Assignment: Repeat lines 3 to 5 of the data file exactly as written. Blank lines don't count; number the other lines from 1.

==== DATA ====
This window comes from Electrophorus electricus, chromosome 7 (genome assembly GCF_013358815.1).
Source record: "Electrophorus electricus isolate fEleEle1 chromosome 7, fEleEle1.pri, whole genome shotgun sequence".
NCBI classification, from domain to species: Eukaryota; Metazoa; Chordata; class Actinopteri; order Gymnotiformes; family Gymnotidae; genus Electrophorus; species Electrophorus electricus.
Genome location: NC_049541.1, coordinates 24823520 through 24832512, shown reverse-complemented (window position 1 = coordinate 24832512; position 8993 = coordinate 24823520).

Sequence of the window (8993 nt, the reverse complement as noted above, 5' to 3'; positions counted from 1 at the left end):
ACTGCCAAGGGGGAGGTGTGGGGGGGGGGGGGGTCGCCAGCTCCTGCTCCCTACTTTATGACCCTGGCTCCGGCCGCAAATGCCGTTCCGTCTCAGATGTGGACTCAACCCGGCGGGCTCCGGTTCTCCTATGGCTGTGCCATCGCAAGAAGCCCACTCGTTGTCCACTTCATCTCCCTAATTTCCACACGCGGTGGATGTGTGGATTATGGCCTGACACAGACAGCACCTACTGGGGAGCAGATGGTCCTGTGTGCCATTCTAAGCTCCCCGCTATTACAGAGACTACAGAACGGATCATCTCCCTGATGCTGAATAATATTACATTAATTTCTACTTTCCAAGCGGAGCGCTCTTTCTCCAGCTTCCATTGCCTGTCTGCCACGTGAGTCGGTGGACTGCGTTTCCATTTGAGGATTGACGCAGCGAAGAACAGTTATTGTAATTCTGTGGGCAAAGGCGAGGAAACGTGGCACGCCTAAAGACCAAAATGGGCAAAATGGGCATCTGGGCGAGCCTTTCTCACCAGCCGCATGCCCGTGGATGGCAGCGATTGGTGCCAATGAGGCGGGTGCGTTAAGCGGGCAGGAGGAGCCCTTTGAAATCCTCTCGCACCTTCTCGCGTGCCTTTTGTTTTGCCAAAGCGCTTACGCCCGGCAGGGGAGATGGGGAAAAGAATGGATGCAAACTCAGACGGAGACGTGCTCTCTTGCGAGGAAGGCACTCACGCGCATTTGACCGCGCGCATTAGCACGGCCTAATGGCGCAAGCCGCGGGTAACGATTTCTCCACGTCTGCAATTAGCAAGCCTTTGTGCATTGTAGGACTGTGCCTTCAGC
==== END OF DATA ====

NCBI classification, from domain to species: Eukaryota; Metazoa; Chordata; class Actinopteri; order Gymnotiformes; family Gymnotidae; genus Electrophorus; species Electrophorus electricus.
Genome location: NC_049541.1, coordinates 24823520 through 24832512, shown reverse-complemented (window position 1 = coordinate 24832512; position 8993 = coordinate 24823520).

Sequence of the window (8993 nt, the reverse complement as noted above, 5' to 3'; positions counted from 1 at the left end):